I belong to various sewing lists and there’s a question that comes up regularly on them (as it tends to in life generally). It came up again today, in the following form:
To: “Fashion for the Plus size Woman” [______ @lyris.quiltropolis.com]
Subject: [fullfashion] Question regarding sewing for a friend
I have a question regarding sewing for friends and I was hoping you all might have some insight. I just completed a costume for a friend (the weird coat I was asking about a few months ago) and I’m not sure how to handle costs. I’m a sewing novice but I offered to make the costume to help my friend out. Now, the project is done, and he told me to total up my costs and “add in something for labor.” I was only expecting him to pay for materials, but it turned out to be a very time consuming project, so I appreciate that he’s willing to pay for my time. However, I have no idea what a reasonable amount is.
To complicate matters, we work together and see each other 8 hours a day, so I don’t want to strain our friendship/working relationship by haggling over money.
So, how do you handle the costs when sewing for friends?
This is usually a very slow list but for this question there was a flurry of eager answers. Lots of reminiscing about having been taken advantage of when younger and less experienced and suggestions to write this off as an expensive lesson. I had been going to suggest that Laura heave the ball back into her friend’s court and simply ask him to pay her what he thought she was worth. If he really had no clue, he would give her $25 and she would know he had no clue. And she could keep her mouth shut and save everyone’s pride that way.
But I didn’t, because someone beat me to the punch with a far better answer that I just had to share with the world:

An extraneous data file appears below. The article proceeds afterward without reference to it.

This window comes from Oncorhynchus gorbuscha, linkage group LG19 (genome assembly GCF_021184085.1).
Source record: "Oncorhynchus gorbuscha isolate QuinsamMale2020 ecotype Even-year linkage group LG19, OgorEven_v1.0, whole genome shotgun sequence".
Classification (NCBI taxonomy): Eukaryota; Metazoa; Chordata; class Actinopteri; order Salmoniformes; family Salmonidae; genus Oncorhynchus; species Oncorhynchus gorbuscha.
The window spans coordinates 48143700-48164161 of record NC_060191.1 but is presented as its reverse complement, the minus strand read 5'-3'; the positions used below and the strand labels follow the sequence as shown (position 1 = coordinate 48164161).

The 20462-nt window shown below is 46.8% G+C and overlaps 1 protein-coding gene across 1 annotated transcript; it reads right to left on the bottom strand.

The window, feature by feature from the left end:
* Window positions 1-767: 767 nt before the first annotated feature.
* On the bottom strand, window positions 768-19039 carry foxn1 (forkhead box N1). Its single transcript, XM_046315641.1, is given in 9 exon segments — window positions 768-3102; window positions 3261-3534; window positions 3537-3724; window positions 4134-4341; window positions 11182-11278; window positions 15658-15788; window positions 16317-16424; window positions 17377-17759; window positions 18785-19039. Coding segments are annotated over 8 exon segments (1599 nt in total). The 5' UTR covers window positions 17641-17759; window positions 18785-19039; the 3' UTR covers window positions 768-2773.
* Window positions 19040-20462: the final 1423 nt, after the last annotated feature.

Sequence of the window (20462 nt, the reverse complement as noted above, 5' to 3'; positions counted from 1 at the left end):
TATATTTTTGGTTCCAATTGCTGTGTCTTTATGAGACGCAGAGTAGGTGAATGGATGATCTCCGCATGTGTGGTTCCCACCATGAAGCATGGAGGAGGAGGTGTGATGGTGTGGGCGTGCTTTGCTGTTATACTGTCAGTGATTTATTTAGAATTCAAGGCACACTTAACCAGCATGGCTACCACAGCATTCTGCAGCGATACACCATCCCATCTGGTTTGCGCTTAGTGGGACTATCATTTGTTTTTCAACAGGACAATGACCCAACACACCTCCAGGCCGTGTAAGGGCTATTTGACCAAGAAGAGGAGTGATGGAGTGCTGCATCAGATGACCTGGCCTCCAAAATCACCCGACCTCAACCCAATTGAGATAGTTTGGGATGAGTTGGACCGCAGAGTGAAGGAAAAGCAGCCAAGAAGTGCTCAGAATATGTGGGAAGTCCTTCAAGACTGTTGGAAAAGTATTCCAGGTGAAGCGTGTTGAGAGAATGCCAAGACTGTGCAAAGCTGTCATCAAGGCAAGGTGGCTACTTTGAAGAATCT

To: “Fashion for the Plus size Woman” [_______ @lyris.quiltropolis.com]
Subject: [fullfashion] Re: Question regarding sewing for a friend
Hi Laura –
This really is the kettle of fish you think it is….
My 2 cents are this…
Then list your hours times hourly wage (feel free to not cheat the hours) and put in anything from min. wage to your hourly wage at our real job to the $50.00+ an hour, the custom creation job hours are worth. Then we do a series of discounts: 10% for being a learning example; 25% for not having a deadline; 5% for bringing me coffee etc. until you “price it down” to what you’d like to be paid in labor. (I’m sure in your heart of hearts there is a dollar amount you’d like to be paid for labor.)
This method while sounding silly lets people that don’t ahve a clue (and even some that do) how much a “non-friend” could have/would have charged them. This method has saved me friendships (in my opinion) though I will tell you that I typically go down to something really tiny for labor as I had offered to do it for free, and then many people will kick in more, but again you can’t expect it.
Heather in wisconsin
Much better than pretending to everyone that your time, skills and labour have no (or minimal) worth. It even factors in the value of friendship.
[originally transmitted by e-mail August 12, 2004]